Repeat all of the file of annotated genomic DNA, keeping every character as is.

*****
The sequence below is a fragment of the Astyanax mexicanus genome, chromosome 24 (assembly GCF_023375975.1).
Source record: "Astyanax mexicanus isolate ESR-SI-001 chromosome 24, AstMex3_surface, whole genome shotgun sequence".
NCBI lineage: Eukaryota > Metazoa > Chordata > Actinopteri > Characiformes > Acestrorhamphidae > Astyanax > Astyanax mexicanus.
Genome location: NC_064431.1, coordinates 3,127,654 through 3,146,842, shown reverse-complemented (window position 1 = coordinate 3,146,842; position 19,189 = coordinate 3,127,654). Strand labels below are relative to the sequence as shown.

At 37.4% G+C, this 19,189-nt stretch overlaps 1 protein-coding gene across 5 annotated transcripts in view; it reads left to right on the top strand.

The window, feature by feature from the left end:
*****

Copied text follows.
The sequence below is a fragment of the Astyanax mexicanus genome, chromosome 24 (assembly GCF_023375975.1).
Source record: "Astyanax mexicanus isolate ESR-SI-001 chromosome 24, AstMex3_surface, whole genome shotgun sequence".
NCBI lineage: Eukaryota > Metazoa > Chordata > Actinopteri > Characiformes > Acestrorhamphidae > Astyanax > Astyanax mexicanus.
Genome location: NC_064431.1, coordinates 3,127,654 through 3,146,842, shown reverse-complemented (window position 1 = coordinate 3,146,842; position 19,189 = coordinate 3,127,654). Strand labels below are relative to the sequence as shown.

At 37.4% G+C, this 19,189-nt stretch overlaps 1 protein-coding gene across 5 annotated transcripts in view; it reads left to right on the top strand.

The window, feature by feature from the left end: